What kinds of clients do you work with?
My clients are a mix of government, nonprofit, corporate and association. I thrive on high-stakes challenges; work that really matters. We ask clients what’s keeping them up at night and focus on that.
How have your past academic and professional experiences prepared you for the work you do today?
Even though the field of journalism is undergoing a transformation that’s far from done, a journalism education has proven to be a great grounding for everything else I’ve done. It taught me the importance of getting the facts right, putting a human face on issues and the transformative power of sharing stories with others. I got my master’s degree in rhetoric, which at first blush sounds like a pretty worthless graduate degree, but actually the art of rhetoric infuses everything I do. It’s all about persuasion and communicating in a way that’s compelling and strategic. On the other hand, nothing in my formal education prepared me for the seismic changes in my profession. Rather, working in and leading an agency that continues to evolve and stay current and relevant has been essential.
What’s been your biggest career milestone?
Being named president of Sachs Media Group after advancing in leadership in the firm over 20 years.
What are some common misconceptions about your job?
That PR is about spin. We’re very committed to ethical standards and faithful to the truth, especially at a time when some people tend to label anything they don’t like as fake news. Our job is not to hide the truth, but to help clients tell their stories in the most compelling way possible.
What is one of the biggest obstacles you’ve faced in your work?
Losing a big client whose business model changed, through no fault of our own. At the time, the client represented a large percentage of our billings. We gave ourselves about a day to feel bad about it, then rolled up our sleeves to replace the business. In the process, we focused on diversifying our client base so we weren’t so dependent on any one client, and because of that we ended up a stronger company at the end of it.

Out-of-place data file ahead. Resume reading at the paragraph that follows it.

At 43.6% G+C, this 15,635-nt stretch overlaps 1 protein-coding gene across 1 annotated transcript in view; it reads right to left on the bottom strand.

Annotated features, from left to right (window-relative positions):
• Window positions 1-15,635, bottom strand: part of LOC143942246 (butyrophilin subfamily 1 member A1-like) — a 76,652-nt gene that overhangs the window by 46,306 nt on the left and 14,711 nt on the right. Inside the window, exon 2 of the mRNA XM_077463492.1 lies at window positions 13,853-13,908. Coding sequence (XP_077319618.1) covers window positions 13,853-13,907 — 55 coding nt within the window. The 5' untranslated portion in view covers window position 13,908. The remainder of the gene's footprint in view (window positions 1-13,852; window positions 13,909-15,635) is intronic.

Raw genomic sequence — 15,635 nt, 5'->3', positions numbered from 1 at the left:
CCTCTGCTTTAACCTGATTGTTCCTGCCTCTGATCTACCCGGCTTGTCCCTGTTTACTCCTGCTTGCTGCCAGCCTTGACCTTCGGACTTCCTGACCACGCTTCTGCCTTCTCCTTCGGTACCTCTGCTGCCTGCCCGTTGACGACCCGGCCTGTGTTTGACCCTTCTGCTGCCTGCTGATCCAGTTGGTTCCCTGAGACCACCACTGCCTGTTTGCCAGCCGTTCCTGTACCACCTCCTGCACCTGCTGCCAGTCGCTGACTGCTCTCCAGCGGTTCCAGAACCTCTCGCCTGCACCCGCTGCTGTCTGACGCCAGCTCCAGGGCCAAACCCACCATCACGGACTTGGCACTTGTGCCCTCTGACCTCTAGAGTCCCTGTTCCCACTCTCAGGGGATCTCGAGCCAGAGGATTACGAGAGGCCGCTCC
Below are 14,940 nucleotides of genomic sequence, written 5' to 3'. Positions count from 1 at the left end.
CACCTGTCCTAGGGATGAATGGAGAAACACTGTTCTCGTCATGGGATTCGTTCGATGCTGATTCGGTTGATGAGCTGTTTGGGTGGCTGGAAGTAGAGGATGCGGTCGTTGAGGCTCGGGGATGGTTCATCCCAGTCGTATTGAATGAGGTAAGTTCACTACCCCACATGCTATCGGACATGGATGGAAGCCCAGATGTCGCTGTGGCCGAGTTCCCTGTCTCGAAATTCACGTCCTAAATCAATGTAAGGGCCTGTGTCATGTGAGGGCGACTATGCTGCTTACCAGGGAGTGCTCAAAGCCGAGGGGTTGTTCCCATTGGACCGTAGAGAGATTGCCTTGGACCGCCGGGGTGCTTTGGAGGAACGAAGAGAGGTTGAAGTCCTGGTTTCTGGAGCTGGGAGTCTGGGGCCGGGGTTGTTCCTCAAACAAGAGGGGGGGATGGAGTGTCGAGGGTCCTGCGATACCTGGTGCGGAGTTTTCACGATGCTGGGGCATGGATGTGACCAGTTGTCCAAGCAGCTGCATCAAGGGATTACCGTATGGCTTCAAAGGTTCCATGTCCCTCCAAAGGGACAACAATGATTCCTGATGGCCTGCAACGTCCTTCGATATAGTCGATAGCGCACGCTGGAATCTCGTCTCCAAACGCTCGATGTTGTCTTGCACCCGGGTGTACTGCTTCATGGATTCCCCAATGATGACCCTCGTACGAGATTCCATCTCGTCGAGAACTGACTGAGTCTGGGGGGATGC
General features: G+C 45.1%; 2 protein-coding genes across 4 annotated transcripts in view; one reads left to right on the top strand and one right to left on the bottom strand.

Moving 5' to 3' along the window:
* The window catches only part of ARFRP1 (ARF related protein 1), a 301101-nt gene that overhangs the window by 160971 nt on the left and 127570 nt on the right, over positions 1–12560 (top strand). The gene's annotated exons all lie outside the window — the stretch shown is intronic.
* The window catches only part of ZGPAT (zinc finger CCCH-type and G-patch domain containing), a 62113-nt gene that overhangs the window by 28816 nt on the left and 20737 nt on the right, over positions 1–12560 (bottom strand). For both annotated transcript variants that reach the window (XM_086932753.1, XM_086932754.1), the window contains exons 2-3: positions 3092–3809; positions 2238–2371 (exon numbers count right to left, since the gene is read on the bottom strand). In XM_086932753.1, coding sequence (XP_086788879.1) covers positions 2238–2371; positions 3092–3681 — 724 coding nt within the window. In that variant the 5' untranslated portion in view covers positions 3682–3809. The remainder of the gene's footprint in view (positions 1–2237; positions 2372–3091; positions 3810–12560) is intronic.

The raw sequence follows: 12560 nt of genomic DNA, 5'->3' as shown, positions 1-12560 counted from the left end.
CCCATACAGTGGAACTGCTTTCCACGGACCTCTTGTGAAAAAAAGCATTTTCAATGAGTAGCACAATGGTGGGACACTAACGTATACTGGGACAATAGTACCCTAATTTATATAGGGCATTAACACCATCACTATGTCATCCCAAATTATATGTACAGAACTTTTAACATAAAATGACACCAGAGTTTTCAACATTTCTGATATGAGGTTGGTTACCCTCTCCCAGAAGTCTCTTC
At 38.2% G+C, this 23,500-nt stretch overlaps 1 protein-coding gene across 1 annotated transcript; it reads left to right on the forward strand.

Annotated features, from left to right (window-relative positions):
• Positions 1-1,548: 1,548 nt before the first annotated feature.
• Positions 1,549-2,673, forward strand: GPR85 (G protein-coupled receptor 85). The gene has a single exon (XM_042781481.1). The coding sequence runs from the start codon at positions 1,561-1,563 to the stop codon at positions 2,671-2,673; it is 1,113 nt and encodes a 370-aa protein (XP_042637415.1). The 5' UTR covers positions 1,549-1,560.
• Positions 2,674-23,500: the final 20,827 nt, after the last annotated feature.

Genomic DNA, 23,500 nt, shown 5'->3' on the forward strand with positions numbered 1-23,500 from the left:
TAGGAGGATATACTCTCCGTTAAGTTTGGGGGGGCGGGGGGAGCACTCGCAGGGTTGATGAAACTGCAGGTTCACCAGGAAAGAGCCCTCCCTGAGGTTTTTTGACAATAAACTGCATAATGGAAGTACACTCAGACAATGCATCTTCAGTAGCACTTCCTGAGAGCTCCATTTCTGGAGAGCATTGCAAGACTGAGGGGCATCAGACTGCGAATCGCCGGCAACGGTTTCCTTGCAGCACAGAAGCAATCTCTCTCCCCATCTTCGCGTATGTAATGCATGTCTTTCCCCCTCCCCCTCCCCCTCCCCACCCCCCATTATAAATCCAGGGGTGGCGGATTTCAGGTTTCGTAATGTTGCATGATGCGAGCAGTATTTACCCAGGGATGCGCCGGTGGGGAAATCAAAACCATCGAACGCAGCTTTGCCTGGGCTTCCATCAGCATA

What are the most valuable leadership skills someone can implement?
A constellation mindset. There’s room for many stars on a functional team and an organization can do a lot more with a constellation of talent than a single high-performer. So, creating a culture that values and recognizes the contributions of all instead of pitting team members against each other to win the glory.
What motivated you to join Women United?
Women United leverages the philanthropic power of women in the community to move the needle on critical issues that impact children in need—whether it’s overcoming the effects of poverty, providing access to quality child care and dental care or improving reading and math literacy. As the mother of six, I know how much our children have benefited from having a stable family and sufficient resources to not only meet basic needs but invest in their talents. I am very motivated to level the playing field for children who aren’t born into families with those advantages. (And it’s gratifying to work with so many rockstar women who care about doing the same.)
Career and/or life advice for other babes?
Become a strong communicator, both written and oral. Learn how to be a great storyteller by listening to great storytellers (watching TED Talks is a great place to start). Regularly consume great writing. Communication has tipped away from just the written word to become much more visual, so cultivate an eye for design and visual storytelling skills. Develop a basic competency in as many relevant software platforms as possible. Feed both sides of your brain, creative and analytic, because data will increasingly drive creative strategy.